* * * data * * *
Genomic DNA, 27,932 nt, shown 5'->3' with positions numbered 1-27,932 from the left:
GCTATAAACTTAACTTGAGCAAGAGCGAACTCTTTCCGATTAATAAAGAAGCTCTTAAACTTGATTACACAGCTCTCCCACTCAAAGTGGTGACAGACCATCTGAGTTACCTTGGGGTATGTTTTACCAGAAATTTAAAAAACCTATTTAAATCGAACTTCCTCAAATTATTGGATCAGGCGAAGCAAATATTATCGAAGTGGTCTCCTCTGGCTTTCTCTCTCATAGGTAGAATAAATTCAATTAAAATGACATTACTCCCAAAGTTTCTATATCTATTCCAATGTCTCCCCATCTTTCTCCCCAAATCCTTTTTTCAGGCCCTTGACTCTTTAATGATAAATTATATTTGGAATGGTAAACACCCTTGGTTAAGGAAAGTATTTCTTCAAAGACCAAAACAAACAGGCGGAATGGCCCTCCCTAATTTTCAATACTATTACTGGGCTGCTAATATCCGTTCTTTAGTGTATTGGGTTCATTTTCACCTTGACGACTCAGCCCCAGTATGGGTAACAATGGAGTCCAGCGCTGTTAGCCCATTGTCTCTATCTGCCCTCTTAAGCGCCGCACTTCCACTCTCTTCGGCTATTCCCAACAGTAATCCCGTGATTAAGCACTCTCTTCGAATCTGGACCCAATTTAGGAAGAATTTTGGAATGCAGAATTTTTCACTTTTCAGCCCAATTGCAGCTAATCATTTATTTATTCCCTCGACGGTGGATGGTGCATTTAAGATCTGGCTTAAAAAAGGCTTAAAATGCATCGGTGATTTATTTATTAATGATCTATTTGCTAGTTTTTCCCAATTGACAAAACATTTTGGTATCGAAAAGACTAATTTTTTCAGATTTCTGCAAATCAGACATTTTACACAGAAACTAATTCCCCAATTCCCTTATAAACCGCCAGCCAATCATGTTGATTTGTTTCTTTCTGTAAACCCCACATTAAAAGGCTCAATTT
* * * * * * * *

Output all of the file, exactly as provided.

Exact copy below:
Genomic DNA, 27,932 nt, shown 5'->3' with positions numbered 1-27,932 from the left:
GCTATAAACTTAACTTGAGCAAGAGCGAACTCTTTCCGATTAATAAAGAAGCTCTTAAACTTGATTACACAGCTCTCCCACTCAAAGTGGTGACAGACCATCTGAGTTACCTTGGGGTATGTTTTACCAGAAATTTAAAAAACCTATTTAAATCGAACTTCCTCAAATTATTGGATCAGGCGAAGCAAATATTATCGAAGTGGTCTCCTCTGGCTTTCTCTCTCATAGGTAGAATAAATTCAATTAAAATGACATTACTCCCAAAGTTTCTATATCTATTCCAATGTCTCCCCATCTTTCTCCCCAAATCCTTTTTTCAGGCCCTTGACTCTTTAATGATAAATTATATTTGGAATGGTAAACACCCTTGGTTAAGGAAAGTATTTCTTCAAAGACCAAAACAAACAGGCGGAATGGCCCTCCCTAATTTTCAATACTATTACTGGGCTGCTAATATCCGTTCTTTAGTGTATTGGGTTCATTTTCACCTTGACGACTCAGCCCCAGTATGGGTAACAATGGAGTCCAGCGCTGTTAGCCCATTGTCTCTATCTGCCCTCTTAAGCGCCGCACTTCCACTCTCTTCGGCTATTCCCAACAGTAATCCCGTGATTAAGCACTCTCTTCGAATCTGGACCCAATTTAGGAAGAATTTTGGAATGCAGAATTTTTCACTTTTCAGCCCAATTGCAGCTAATCATTTATTTATTCCCTCGACGGTGGATGGTGCATTTAAGATCTGGCTTAAAAAAGGCTTAAAATGCATCGGTGATTTATTTATTAATGATCTATTTGCTAGTTTTTCCCAATTGACAAAACATTTTGGTATCGAAAAGACTAATTTTTTCAGATTTCTGCAAATCAGACATTTTACACAGAAACTAATTCCCCAATTCCCTTATAAACCGCCAGCCAATCATGTTGATTTGTTTCTTTCTGTAAACCCCACATTAAAAGGCTCAATTT